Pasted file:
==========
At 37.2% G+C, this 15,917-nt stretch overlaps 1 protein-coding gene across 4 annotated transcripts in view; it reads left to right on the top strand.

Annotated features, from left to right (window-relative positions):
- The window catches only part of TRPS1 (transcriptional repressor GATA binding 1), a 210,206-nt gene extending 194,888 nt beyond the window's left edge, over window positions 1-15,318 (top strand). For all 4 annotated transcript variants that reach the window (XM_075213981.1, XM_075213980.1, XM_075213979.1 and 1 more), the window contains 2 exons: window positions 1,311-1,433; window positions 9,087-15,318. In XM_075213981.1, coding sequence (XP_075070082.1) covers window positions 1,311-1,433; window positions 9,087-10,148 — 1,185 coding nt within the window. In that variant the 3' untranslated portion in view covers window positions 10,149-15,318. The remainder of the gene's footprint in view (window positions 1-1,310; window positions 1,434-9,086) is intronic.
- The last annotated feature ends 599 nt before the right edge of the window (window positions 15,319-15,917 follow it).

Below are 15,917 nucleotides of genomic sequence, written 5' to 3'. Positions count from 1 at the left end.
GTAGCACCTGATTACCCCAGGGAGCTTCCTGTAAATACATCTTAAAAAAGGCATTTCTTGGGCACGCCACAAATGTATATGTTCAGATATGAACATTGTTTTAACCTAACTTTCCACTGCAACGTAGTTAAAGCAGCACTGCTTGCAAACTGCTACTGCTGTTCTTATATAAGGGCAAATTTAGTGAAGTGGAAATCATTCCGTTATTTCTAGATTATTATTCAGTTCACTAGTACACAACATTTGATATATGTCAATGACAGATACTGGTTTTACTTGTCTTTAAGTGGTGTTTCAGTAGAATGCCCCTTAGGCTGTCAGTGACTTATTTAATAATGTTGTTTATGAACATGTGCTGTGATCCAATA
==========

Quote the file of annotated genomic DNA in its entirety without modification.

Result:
At 37.2% G+C, this 15,917-nt stretch overlaps 1 protein-coding gene across 4 annotated transcripts in view; it reads left to right on the top strand.

Annotated features, from left to right (window-relative positions):
- The window catches only part of TRPS1 (transcriptional repressor GATA binding 1), a 210,206-nt gene extending 194,888 nt beyond the window's left edge, over window positions 1-15,318 (top strand). For all 4 annotated transcript variants that reach the window (XM_075213981.1, XM_075213980.1, XM_075213979.1 and 1 more), the window contains 2 exons: window positions 1,311-1,433; window positions 9,087-15,318. In XM_075213981.1, coding sequence (XP_075070082.1) covers window positions 1,311-1,433; window positions 9,087-10,148 — 1,185 coding nt within the window. In that variant the 3' untranslated portion in view covers window positions 10,149-15,318. The remainder of the gene's footprint in view (window positions 1-1,310; window positions 1,434-9,086) is intronic.
- The last annotated feature ends 599 nt before the right edge of the window (window positions 15,319-15,917 follow it).

Below are 15,917 nucleotides of genomic sequence, written 5' to 3'. Positions count from 1 at the left end.
GTAGCACCTGATTACCCCAGGGAGCTTCCTGTAAATACATCTTAAAAAAGGCATTTCTTGGGCACGCCACAAATGTATATGTTCAGATATGAACATTGTTTTAACCTAACTTTCCACTGCAACGTAGTTAAAGCAGCACTGCTTGCAAACTGCTACTGCTGTTCTTATATAAGGGCAAATTTAGTGAAGTGGAAATCATTCCGTTATTTCTAGATTATTATTCAGTTCACTAGTACACAACATTTGATATATGTCAATGACAGATACTGGTTTTACTTGTCTTTAAGTGGTGTTTCAGTAGAATGCCCCTTAGGCTGTCAGTGACTTATTTAATAATGTTGTTTATGAACATGTGCTGTGATCCAATA